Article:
I’m not some guy on the street corner holding up a doomsday sign, but technology will have an effect on our evolution, and that effect may be negative.
Just like the Lac Alaotra bamboo lemur, the more specialized a species is, the more vulnerable to change it is. Including our species.
The more we rely on technology and the more sedentary our lives become, the more adapted to that lifestyle we’ll become, at the expense of our ability to live any other lifestyle—i.e., in a world without technology.
Let’s say we don’t actually blow ourselves up or drain all of our planet’s resources (we’ve almost killed off the Lac Alaotra bamboo lemur and did kill off at least 15 other lemur species when we landed on Madagascar a couple thousand years ago—including a species that was the size of modern gorillas.)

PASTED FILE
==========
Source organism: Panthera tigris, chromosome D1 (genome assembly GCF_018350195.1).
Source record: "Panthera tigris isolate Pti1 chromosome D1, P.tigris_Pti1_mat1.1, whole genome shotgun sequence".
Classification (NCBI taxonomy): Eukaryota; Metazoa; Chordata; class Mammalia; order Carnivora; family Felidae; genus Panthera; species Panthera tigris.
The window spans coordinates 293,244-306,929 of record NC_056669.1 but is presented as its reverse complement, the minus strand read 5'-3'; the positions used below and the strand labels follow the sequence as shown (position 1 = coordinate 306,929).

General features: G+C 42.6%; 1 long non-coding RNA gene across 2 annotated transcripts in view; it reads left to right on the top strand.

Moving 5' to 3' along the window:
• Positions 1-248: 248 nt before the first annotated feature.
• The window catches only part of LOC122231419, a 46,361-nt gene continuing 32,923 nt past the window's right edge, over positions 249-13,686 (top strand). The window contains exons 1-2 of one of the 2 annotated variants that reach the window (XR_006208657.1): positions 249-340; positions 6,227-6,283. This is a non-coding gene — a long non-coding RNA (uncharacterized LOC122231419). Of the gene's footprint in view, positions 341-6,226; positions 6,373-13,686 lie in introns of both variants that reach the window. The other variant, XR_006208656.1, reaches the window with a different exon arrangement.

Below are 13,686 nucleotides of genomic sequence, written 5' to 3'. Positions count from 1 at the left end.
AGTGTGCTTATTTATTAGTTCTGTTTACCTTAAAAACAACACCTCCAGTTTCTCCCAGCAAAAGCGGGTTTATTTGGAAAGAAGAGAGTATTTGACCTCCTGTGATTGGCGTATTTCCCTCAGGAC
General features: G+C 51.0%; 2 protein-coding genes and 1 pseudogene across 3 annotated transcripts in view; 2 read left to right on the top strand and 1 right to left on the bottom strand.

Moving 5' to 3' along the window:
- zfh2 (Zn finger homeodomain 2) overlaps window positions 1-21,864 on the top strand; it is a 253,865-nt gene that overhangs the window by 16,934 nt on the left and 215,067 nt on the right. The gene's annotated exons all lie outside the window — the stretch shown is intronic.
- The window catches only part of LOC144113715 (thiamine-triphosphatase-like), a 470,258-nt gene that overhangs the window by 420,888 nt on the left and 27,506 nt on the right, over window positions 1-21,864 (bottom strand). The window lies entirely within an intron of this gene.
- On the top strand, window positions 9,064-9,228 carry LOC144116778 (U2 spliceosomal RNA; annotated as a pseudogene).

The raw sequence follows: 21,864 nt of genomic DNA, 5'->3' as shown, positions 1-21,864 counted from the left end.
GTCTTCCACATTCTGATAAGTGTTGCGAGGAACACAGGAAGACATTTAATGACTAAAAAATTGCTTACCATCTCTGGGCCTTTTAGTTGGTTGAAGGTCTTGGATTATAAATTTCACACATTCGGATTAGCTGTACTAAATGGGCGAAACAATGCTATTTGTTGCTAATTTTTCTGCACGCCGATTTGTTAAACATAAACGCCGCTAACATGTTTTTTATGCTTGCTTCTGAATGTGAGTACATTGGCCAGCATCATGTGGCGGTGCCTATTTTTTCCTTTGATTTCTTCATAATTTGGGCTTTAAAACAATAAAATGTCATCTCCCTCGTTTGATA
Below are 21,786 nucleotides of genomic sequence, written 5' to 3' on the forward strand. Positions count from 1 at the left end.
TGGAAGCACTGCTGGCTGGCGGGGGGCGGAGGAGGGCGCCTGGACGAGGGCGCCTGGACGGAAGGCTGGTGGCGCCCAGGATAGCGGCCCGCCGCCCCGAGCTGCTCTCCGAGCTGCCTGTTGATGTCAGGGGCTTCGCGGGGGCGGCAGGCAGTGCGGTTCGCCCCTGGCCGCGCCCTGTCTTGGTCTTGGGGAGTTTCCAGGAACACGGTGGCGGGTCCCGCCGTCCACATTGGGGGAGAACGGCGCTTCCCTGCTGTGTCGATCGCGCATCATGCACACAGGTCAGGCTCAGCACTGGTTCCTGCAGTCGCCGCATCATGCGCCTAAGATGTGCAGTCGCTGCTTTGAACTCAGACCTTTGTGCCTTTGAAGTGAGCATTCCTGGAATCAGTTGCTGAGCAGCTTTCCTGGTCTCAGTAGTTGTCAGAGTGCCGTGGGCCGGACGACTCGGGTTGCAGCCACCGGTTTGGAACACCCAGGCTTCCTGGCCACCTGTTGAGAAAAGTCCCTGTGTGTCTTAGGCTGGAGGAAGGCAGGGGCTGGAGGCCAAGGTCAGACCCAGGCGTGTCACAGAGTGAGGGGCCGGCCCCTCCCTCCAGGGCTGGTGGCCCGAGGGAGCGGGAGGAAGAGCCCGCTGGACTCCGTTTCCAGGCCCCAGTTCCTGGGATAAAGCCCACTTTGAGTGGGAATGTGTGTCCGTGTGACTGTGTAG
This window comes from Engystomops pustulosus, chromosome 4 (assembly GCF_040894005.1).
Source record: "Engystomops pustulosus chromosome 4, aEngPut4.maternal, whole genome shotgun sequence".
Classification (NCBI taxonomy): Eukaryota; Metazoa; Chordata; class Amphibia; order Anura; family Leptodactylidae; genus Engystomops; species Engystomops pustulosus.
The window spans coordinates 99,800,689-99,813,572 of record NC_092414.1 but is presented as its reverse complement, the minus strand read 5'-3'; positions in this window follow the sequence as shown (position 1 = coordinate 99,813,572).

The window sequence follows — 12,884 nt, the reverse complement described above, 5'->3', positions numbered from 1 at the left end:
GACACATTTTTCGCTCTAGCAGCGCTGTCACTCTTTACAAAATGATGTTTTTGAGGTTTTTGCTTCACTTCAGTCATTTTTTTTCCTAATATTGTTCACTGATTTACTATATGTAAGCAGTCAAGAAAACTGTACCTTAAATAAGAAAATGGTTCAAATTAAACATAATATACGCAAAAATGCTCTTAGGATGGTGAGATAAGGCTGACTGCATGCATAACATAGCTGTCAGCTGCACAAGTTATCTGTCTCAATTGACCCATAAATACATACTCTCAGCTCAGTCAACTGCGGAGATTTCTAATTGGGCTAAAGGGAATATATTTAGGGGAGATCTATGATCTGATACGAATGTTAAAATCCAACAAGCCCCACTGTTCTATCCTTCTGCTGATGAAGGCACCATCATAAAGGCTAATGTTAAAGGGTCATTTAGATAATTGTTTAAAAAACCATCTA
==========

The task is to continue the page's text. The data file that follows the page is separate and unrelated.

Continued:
According to National Geographic, human population growth in the last 40,000 years (especially the last 10,000 years with agriculture) has sped up our evolution.
“We’re evolving away from each other,” said University of Utah anthropologist Henry Harpending. “We’re getting more and more different.”
So here’s my question…
What if a few thousand years from now something changes in our eyes to make them better at seeing two-dimensional, static objects like a computer screen? At the same time, the change makes our eyes worse at seeing three-dimensional, moving objects like a deer in the woods.
What happens if technology goes bye-bye and we have to return to hunting and gathering (i.e., the plot of every apocalypse or zombie movie ever made)?